Q&A Thursday for April 26th

Here it is! Q&A Thursday for April 26th.

Q1. When building a professional wardrobe, is it better to take the financial hit and invest in more upscale merchandise, or is it better to buy inexpensive options knowing that you’ll be replacing them every few months?


A. I think this question is not easy to answer in the current economy. The first thing to assess is whether or not you are starting in a field you plan to make a career out of. If that’s the case, definitely invest in a few key pieces like black slacks, a blazer, oxford shirt for women and a classic suit for men if it’s more corporate. If you’re pursuing an artistic career think about functional, long-lasting jeans or pieces you can move in. I would by 3 or 4 pieces like this from inexpensive, but not cheap stores like Banana Republic, J. Crew, or Loft and then plan to buy other parts of your wardrobe in discount stores like H&M, Target or Old Navy. The key is investment in classic, reusable pieces, but not overspending on trends.


Also, my wardrobe and costume friends would not forgive me if I failed to mention that 98% of keeping your pieces looking good, whether cheap or expensive, is care. Make sure you take good care of all your clothes whether it’s a T-shirt that cost you $5 or a dress that cost you $200. Proper care and maintenance is key to keeping everything lasting longer. Here is a great article from Real Simple that gives a lot of tips on how to care for your clothes and make them last.


Q2. Is it cheaper to buy produce at the grocery store or join a CSA?


A. CSA stand for Community Supported Agriculture and can be found in the form of farms around the area you live in that grow often organic produce for a small price or a few hours of manual labor a month. I looked into joining a CSA a few years ago and here’s the conclusion I came to. While joining a CSA seems like a lovely idea, I personally couldn’t justify it. The produce was seasonal and beautiful, but I was overwhelmed with the idea of trying to cook according to a box of produce that showed up at my door every week. Some CSAs let you pick what goes into your box or make requests, but most just deliver it based on what they’ve harvested.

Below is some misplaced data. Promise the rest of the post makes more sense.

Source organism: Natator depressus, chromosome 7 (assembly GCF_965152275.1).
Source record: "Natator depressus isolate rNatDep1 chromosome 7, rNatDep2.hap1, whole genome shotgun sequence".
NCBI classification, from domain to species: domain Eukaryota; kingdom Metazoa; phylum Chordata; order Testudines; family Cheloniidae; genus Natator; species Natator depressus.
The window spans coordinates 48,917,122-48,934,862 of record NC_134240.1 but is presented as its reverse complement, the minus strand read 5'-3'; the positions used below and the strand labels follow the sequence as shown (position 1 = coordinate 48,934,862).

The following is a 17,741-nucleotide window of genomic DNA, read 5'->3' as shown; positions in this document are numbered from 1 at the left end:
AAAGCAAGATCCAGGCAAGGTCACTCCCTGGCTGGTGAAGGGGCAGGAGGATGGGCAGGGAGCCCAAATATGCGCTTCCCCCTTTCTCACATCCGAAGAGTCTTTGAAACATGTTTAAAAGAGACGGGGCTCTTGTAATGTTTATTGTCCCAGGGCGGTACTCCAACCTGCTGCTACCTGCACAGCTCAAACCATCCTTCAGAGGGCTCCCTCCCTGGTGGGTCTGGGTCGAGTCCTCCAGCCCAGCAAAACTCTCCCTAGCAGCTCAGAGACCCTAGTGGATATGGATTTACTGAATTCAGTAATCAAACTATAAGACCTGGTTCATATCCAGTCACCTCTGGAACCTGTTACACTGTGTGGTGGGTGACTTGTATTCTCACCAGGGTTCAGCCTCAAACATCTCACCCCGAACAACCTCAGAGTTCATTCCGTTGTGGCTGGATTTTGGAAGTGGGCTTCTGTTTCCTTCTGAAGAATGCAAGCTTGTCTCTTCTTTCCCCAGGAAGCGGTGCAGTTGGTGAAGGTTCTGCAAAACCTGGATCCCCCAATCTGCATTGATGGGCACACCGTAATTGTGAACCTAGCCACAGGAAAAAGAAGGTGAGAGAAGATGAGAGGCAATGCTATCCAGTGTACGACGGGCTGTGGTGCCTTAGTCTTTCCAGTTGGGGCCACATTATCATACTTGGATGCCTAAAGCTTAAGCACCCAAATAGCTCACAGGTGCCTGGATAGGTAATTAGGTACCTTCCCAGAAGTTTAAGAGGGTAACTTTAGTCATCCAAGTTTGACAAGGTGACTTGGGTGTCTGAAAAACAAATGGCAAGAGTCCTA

I personally have a hard enough time planning meals every week and cooking them ahead of time, I would have a very difficult time trying to eat this way since I’m not clever enough or have the time to research recipes. However, it can be significantly cheaper than buying produce in the grocery store and if you have the time to devote to you, do it, you can always cancel.


Some popular CSAs in the Seattle area include Spud, Tiny’s, and Full Circle Farm.


Q3. Should I join the Starbucks Gold Card program?


A. Do you drink a lot of Starbucks coffee? If yes, then yes. This program actually makes sense. You put money on the card, after 15 drinks you get one free, you get a free drink on your birthday, discounts in the mail on new pastries, and you get discounts on soy milk, extra shots and flavored syrup. However, if you’re like me and put money on the gold card, you might be inclined to treat it like a gift card as if someone else has paid for the card and find you’ve spent way more money on coffee than you wanted to. There is an automatic top-up function you can get to on the website, but I would only recommend doing this if you are more aware of your Bux spending, otherwise opt to top it up yourself.


Q4. Once again I am without a fourth question. Submit yo’ questions peeps! I know you got ’em. But also thank you because I’m still in tech.


Submit your own question to Q&A Thursday here!

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